The central concern of the project is that many rural electrification projects based on renewable off-grid electricity sources fail despite the fact that a) electrifying rural areas is a political priority, and b) the technical solutions are locally available. According to energy sector actors in Eastern Africa, off-grid energy systems struggle with financial and organizational problems typically originating from poor formal institutions and counter-productive informal institutions nourishing poverty and social inequality, including gender biases. This project identifies and analyzes the main formal and informal institutional constraints to a wider adoption, adaptation and diffusion of small and medium-scale renewable energy technologies in poor rural areas of Tanzania and Mozambique.The goal is to better understand the possibilities for renewable energy systems to meet the needs and demands for local energy, increase opportunities for sustainable rural livelihoods, contribute to poverty alleviation, and have positive effects on social equality, including gender equality. It is a cross-disciplinary research project applying mixed methods and integrated assessments. The researchers come from political science, social and natural environmental science. It is part of the larger research program STEEP-RES hosted by Chalmers University of Technology.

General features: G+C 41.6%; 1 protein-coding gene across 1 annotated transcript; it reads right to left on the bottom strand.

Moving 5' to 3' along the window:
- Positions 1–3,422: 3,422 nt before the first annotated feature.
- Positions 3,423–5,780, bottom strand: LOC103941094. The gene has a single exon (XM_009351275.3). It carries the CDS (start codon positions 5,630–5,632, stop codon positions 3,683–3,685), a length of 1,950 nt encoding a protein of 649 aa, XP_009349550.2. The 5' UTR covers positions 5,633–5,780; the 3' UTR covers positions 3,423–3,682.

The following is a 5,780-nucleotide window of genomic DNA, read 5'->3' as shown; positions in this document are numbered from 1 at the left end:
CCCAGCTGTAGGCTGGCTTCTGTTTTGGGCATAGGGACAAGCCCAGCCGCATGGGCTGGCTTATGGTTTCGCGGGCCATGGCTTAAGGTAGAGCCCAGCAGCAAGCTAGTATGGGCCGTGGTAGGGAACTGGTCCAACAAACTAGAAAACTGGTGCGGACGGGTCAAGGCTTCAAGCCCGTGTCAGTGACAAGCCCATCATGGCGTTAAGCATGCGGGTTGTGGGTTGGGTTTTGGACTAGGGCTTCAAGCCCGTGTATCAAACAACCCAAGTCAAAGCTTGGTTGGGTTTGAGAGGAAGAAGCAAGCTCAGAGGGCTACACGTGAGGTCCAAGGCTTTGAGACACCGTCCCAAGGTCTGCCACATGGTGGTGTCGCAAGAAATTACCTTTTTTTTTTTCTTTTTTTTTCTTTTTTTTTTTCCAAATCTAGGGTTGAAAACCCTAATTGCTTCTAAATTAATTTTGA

Professor at Energy and Environment, Environmental Systems Analysis
Doktor at Energy and Environment, Environmental Systems Analysis
Funding years 2012–2014
Area of Advance
Area of Advance
Chalmers Driving Force